All posts by TheTraumaPro

Deer Hunting and Tree Stand Injuries

Deer hunting season is upon us again, so it’s time to plan to do it safely. Although many people think that hunting injuries are mostly accidental gunshot wounds, that is not the case. The most common hunting injury in deer season is a fall from a tree stand.

Tree stands typically allow a hunter to perch 10 to 30 feet above the ground and wait for game to wander by. They are more frequently used in the South and Midwest, usually for deer hunting. A recent study by the Ohio State University Medical Center looked at hunting related injury patterns at two trauma centers.

Half of the patients with hunting-related injuries fell, and 92% of these were tree stand falls. Only 29% were gunshots. And unfortunately, alcohol increases the fall risk, so drink responsibly!

Most newer commercial tree stands are equipped with a safety harness. The problem is that many hunters do not use it. And don’t look for comparative statistics anytime soon. There are no national reporting standards. No matter how experienced you are, always clip in to avoid a nasty fall!

The image on the left is a commercial tree stand. The image on the right is a do-it-yourself tree stand (not recommended). Remember: gravity always wins!

Commercial tree stand Do-it-yourself tree stand

Management of CSF Otorrhea/Rhinorrhea

The management of CSF leaks after trauma remains somewhat controversial. The literature is sparse, and generally consists of observational studies. However, some general guidelines are supported by large numbers of retrospectively reviewed patients.

  • Ensure that the patient actually has a CSF leak. In most patients, this is obvious because they have clear fluid leaking from ear or nose that was not present preinjury. Here are the options when the diagnosis is less obvious (i.e. serosanguinous drainage):
    • The “halo” or “double ring sign" is a form of pillow chromatography. The blood components separate from the CSF as they move through the pillow fabric, creating a clear ring or halo surrounding a bloody spot. This is the cheapest, fastest test and is actually fairly reliable.
    • High resolution images of the temporal bones and skull base. If an obvious breach is noted, especially if fluid is seen in the adjacent sinuses, then a CSF leak is extremely likely. This test does not usually change management.
    • Glucose testing. CSF glucose is low compared to serum glucose. Cheap but hard to obtain a decent specimen.
    • Beta 2 transferrin assay. This marker is very specific to CSF. However, the test is expensive and results may take several days to a few weeks. Pricey, and most leaks will have closed before the results are available, making this a poor test.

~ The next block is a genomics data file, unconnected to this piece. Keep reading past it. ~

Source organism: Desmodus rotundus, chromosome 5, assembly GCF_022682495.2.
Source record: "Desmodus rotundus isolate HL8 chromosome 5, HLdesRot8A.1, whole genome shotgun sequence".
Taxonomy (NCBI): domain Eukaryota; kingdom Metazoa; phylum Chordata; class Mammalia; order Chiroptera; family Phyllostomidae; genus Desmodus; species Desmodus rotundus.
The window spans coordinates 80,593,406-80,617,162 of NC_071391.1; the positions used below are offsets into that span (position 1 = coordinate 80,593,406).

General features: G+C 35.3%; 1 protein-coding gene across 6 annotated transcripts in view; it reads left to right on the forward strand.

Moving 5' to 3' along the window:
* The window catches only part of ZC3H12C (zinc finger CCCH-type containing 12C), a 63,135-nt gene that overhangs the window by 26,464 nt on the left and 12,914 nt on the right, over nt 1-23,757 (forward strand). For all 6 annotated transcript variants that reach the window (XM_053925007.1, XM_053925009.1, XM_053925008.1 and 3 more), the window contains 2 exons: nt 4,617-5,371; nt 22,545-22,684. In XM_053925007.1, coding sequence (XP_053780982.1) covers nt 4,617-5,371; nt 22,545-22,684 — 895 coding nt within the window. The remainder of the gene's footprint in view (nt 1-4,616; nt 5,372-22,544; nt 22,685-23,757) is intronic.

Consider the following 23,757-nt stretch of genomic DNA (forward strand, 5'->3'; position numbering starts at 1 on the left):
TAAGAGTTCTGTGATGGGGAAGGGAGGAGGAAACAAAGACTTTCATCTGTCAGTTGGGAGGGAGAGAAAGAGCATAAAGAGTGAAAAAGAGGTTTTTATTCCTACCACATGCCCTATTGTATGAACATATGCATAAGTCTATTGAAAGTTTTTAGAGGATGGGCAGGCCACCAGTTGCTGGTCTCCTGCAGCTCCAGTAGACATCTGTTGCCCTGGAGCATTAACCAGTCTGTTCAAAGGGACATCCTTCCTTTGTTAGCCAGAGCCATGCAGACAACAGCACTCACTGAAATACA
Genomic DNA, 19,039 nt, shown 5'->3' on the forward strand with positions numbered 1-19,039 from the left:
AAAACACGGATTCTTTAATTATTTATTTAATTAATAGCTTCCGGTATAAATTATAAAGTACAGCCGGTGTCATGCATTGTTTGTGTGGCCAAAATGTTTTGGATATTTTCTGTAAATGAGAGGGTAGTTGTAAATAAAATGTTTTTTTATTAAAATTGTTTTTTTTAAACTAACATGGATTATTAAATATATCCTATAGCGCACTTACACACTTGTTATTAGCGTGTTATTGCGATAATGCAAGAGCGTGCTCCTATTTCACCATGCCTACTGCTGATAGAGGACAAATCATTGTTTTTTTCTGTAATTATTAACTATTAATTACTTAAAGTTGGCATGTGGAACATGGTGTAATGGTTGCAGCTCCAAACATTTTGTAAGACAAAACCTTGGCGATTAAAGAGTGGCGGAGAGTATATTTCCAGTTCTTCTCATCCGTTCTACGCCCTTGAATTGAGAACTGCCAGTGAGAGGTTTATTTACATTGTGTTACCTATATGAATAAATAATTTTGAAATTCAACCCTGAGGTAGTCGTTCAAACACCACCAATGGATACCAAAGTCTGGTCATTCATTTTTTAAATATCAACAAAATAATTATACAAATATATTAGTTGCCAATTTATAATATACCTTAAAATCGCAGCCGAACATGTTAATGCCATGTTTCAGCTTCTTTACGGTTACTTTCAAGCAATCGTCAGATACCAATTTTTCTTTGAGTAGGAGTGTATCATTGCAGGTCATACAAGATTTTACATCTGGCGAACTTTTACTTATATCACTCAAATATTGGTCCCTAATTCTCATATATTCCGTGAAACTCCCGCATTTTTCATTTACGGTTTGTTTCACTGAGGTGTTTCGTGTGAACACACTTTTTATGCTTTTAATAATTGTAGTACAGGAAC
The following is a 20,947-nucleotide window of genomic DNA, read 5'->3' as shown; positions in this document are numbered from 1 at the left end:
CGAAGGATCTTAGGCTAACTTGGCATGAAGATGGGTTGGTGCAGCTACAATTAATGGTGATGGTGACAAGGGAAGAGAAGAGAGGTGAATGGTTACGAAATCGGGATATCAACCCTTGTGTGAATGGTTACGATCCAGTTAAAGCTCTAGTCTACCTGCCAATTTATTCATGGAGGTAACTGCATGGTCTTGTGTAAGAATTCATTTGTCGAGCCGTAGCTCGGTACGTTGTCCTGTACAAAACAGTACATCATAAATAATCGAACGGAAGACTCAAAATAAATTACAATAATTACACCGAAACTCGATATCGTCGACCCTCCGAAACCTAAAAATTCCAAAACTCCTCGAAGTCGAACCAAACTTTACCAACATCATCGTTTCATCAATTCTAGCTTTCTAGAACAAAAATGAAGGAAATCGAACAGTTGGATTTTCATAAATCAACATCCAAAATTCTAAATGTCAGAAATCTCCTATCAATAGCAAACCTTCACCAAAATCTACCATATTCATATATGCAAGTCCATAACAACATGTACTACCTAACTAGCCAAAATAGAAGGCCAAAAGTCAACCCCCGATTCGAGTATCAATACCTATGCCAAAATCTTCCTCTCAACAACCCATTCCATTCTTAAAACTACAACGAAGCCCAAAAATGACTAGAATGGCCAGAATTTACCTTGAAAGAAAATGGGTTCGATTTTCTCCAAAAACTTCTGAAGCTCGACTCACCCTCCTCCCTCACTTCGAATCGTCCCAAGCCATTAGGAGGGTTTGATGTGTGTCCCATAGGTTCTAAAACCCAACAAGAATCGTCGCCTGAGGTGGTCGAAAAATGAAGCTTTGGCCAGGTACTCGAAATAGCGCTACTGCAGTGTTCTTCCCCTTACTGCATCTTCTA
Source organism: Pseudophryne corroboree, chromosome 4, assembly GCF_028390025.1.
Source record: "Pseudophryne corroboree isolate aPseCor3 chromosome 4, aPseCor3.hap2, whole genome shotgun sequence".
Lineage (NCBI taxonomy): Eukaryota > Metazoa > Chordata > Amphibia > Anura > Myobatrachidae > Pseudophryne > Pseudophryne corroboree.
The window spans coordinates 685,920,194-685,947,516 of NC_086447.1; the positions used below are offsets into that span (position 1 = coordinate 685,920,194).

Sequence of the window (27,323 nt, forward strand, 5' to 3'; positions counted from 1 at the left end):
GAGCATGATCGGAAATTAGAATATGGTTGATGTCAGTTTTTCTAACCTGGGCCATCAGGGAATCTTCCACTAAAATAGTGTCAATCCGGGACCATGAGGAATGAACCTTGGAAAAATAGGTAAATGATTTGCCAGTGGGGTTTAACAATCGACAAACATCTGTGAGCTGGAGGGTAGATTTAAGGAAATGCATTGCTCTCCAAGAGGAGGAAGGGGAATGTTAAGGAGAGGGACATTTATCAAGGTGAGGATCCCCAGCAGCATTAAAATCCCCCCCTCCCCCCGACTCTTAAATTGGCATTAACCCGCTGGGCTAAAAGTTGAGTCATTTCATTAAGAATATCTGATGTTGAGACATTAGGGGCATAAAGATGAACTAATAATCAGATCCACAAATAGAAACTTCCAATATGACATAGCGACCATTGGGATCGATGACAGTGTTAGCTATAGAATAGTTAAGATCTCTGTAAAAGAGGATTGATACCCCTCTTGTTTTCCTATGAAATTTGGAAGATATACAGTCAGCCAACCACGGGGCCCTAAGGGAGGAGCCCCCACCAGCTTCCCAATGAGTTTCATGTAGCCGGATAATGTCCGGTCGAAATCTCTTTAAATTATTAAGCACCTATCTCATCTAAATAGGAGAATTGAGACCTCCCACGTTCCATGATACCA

• Place the patient at bed rest with the head elevated. The basic concept is to decrease intracranial pressure, which in turn should decrease the rate of leakage. This same technique is used for management of mild ICP increases after head injury.
  • Consider prophylactic antibiotics carefully. The clinician must balance the likelihood of meningitis with the possibility of selecting resistant bacteria. If the likelihood of contamination is low and the patient is immunocompetent, antibiotics may not be needed.
  • Ear drops are probably not necessary. They may confuse the picture when gauging resolution of the CSF leak.
  • Wait. Most tramatic leaks will close spontaneously within 7-10 days. If it does not, a neurosurgeon or ENT surgeon should be consulted to consider surgical closure.

References:

  1. Brodie HA, Thompson TC. Management of complications from 820 temporal bone fractures. Am J Otol, 1997;18:188-197.
  2. Brodie HA. Prophylactic antibiotics for posttraumatic cerebrospinal fluid fistulas. Arch Otolaryngol Head, Neck Surg. 123:749-752.

Percutaneous Tracheostomy Without The Bronchoscope

It’s always nice to find an article that supports your biases. I’ve been doing percutaneous tracheostomy since the 1990’s, and have used a variety of kits and equipment. Some of these turned out to be rather barbaric, but the technique is now quite refined. 

A routine part of the procedure involved passing a bronchoscope during the procedure to ensure that the initial needle was placed at the proper level and in the tracheal midline. It was also rather frightening to watch the trachea collapse when the dilators were inserted.

I abandoned using the bronchoscope in this procedure about 10 years ago. It was an annoyance to get the bronchoscope cart and a respiratory therapist to help run it. And to find someone available to pass the scope while I did the trach. So I added a little extra dissection to the technique, directly visualizing the trachea at the desired location. From then on, I had no need to see the puncture from the inside because I could see it quite well from the outside!

An article in the Journal of Trauma shows that this technique works just as well without the scope. The authors looked at their own series of 243 procedures; 32% were done with the bronchoscope, 68% without. There were 16 complications overall, and the distribution between the bronch and no-bronch groups was equal.

Bottom line: In general, the bronchoscope is not needed in most percutaneous tracheostomy procedures. It adds complexity and expense. However, there are select cases where it can be helpful. Consider using it in patients in a Halo cervical immobilizer, the obese, or in patients with known difficult airway anatomy. And always do the more difficult ones in the OR, not the ICU.

Reference: Percutaneous tracheostomy: to bronch or not to bronch – that is the question. J Trauma 71(6):1553-1556, 2011.